In January Gaid Salah, the commander in chief of the general staff, presented some dossiers against four senior officers very close to Toufik during a meeting with him and other heads of military divisions: three of them were forced to retirement, while the fourth was fired. On 3 February the leader of the National Liberation Front Amar Saidani accused the DRS of destabilizing the institutions while being unsuccessful in granting security within the country; he said that the DRS is “overriding its prerogatives”. These disputes must be read as an attempt to find a new balance of power in the cartel’s dynamics that for a very long time have been disproportionately in favor of the DRS[10]. Whether during Bouteflika’s absence due to his health the establishment started looking for an alternative candidate for the April elections, the impossibility to make a deal determined the widespread consent on the president’s fourth mandate[11]. As highlighted by the political analyst Mohammed Hachemaoui the establishment’s support has to be considered as a break in negotiations for the right successor to be selected.

Not only members of the principal political party, Front de Liberation National, but also l’Union générale des travailleurs algériens, that is the main trade union, and Sonatrach, the government owned company that manages hydrocarbon resources, assured their support[12].

The question is: does the candidature of Bouteflika really guarantee this status quo? Algerian society is changing over the years, young people under the age of 30 are more than 70 percent and there is a constant decrease in participation to the electoral process. The independent presidential candidate Benkoussa said: “Young Algerians don’t want too much, they want a decent job, they want to be able to buy a house or a flat, they want their children to have a decent education, and their parents to be able to go to a good hospital. It’s time now to talk about the hopes of the next generation in Algeria, to rebuild our confidence and ensure our state will be led by strong institutions that preserve the rights of the people of Algeria and which will serve their future. We need to build a real democracy in Algeria”[13].

With the return of the president the hope for changing is less than ever, with the widespread support among strong powers the 77-years-old leader will be probably reappointed, but Algerians are in an uproar. A significative symbol of the disappointment is the movement named “Barakat”, in English means “it’s enough” and on Facebook it has already reached 30.000 fans. Created and leaded by the poet and playwright Mustapha Benfodil and Amira Bouraoui[14], it seeks to express, both on Internet and within the country, Algerians’ hopes for the future, as well as the discontentment for the disregarded expectations of change through elections in April. It is not possible to predict how far the protests will go and how much will affect the establishment’s decisions, but if Algerians will be determinet in what they really expect from their country, not only Bouteflika’s presidency but the whole system will be in question.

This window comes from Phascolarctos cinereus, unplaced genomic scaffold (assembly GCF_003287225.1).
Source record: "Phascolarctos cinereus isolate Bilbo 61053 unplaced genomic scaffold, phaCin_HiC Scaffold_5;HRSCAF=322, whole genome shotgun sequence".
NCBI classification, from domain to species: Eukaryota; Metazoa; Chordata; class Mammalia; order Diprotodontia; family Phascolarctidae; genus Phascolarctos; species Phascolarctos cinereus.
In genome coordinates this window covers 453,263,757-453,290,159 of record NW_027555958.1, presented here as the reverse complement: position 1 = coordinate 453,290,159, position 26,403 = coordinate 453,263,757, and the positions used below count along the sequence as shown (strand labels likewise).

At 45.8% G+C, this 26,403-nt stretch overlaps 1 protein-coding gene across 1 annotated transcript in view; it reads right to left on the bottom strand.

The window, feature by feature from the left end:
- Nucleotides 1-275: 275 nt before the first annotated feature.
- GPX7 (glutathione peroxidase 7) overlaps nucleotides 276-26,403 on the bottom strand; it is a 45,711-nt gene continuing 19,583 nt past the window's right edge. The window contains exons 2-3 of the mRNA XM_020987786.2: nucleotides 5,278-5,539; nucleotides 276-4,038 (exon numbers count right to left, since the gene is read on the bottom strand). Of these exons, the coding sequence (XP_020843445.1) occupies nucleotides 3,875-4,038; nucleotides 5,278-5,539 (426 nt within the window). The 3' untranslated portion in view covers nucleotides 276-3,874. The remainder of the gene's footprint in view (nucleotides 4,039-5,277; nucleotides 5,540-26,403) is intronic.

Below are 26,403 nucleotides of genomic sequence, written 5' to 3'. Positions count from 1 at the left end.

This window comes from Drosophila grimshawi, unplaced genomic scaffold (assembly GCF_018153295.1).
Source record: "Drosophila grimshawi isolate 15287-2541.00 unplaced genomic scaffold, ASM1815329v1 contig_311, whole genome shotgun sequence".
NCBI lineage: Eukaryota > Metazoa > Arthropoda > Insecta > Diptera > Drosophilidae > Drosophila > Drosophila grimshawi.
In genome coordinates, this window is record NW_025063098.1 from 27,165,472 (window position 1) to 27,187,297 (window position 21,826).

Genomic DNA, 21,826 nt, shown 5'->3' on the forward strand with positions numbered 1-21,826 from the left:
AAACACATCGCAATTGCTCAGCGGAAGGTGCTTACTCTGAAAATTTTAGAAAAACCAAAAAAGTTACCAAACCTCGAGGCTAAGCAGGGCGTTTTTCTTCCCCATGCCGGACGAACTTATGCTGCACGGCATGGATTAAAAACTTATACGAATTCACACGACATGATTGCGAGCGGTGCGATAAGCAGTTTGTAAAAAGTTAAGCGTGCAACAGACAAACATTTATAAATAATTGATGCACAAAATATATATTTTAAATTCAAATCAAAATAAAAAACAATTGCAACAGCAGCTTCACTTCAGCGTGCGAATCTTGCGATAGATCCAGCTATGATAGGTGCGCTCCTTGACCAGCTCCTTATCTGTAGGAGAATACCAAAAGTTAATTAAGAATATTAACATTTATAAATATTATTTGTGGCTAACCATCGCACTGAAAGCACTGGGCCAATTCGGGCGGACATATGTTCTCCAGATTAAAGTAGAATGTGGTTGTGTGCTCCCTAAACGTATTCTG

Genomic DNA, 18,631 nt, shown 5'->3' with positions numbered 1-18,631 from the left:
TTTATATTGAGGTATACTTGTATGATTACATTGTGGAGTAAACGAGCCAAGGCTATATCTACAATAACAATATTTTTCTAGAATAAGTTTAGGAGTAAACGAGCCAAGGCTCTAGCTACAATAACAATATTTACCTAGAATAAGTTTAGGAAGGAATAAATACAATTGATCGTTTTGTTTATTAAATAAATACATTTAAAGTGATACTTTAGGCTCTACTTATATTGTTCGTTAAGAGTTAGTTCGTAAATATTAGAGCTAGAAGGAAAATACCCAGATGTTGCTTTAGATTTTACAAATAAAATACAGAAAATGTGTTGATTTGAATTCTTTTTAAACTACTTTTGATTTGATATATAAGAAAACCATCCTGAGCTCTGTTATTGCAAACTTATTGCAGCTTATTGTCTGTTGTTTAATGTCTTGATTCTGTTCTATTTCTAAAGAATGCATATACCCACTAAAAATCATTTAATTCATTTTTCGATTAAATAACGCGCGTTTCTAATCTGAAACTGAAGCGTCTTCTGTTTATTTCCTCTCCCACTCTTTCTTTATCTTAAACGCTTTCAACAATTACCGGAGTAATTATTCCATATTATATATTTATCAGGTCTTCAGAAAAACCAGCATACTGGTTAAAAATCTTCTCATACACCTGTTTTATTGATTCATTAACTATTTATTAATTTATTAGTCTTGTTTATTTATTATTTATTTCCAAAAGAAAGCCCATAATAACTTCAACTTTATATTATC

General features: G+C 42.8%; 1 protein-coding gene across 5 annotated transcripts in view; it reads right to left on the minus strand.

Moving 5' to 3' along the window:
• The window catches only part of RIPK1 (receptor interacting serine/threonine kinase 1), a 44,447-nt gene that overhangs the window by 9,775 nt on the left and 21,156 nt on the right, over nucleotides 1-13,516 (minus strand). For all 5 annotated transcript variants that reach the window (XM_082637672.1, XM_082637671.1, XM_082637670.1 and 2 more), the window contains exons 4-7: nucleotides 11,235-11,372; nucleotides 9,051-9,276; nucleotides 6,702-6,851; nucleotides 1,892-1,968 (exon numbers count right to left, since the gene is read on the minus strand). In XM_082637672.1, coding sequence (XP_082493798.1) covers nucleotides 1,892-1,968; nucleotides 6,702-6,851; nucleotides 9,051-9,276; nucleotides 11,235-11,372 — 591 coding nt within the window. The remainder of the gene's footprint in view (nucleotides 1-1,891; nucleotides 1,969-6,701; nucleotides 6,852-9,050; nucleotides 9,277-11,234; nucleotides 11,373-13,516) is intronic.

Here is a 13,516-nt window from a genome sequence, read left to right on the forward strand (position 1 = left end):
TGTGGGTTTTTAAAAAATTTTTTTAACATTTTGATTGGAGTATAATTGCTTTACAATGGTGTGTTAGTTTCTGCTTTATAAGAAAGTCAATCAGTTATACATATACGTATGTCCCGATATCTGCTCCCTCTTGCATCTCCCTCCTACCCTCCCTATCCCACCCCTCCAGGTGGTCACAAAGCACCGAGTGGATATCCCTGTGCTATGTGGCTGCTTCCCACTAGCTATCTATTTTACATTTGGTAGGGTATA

Master’s degree in International Relations (LUISS “Guido Carli”)




[1] Richard Nield, 2014, “Algeria: A fourth term for Bouteflika?”, in Aljazeera, March 2, 2014.

[2] Massimo Campanini, 2006, “Storia del Medio Oriente”, Il Mulino, p.197-198.

[3] Daniela Huber, Susi Dennison, James D. Le Sueur, 2014, “ALGERIA THREE YEARS AFTER THE ARAB SPRING”, in IAI Mediterranean Paper Series 2014.

[4] News Africa, “Is Algeria immune from the Arab spring?”, in BBC, July 27, 2011.

[5]Algerian delegation to take part in NATO’s parliamentary group meeting in Rome“, in Algeria Press Service, November 24, 2013.

[6]Algeria allows France use of its air space for Mali intervention”, in PanARMENIAN.NET, January 14, 2013.

[7]ENP Package – Algeria”, European Commission – MEMO/13/241, March 20, 2013.

[8] Thomas Serres, 2014, “Le quatrième mandat de Bouteflika: un pari du cartel“, in Jadaliyya, February 23, 2014.

[9] Richard Nield, 2014, “Algeria: A fourth term for Bouteflika?”, in Aljazeera, March 2, 2014.

[10]Algérie : explications sur la crise au sommet du pouvoir”, in Algeria-Watch, February 10, 2014. 

[11] Richard Nield, 2014, “Algeria: A fourth term for Bouteflika?”, in Aljazeera, March 2, 2014.

[12] Romain Rosso, 2014, “Algérie: Pourquoi Bouteflika a déjà gagné“, in L’Express, March 23, 2014. 

[13] Richard Nield, 2014, “Algeria: A fourth term for Bouteflika?”, in Aljazeera, March 2, 2014.

[14] Jacques Slimane, 2014, “« Barakat » (ça suffit), le mouvement anti-Bouteflika des élites”, in Le Nouvel Observateur, March 22, 2014.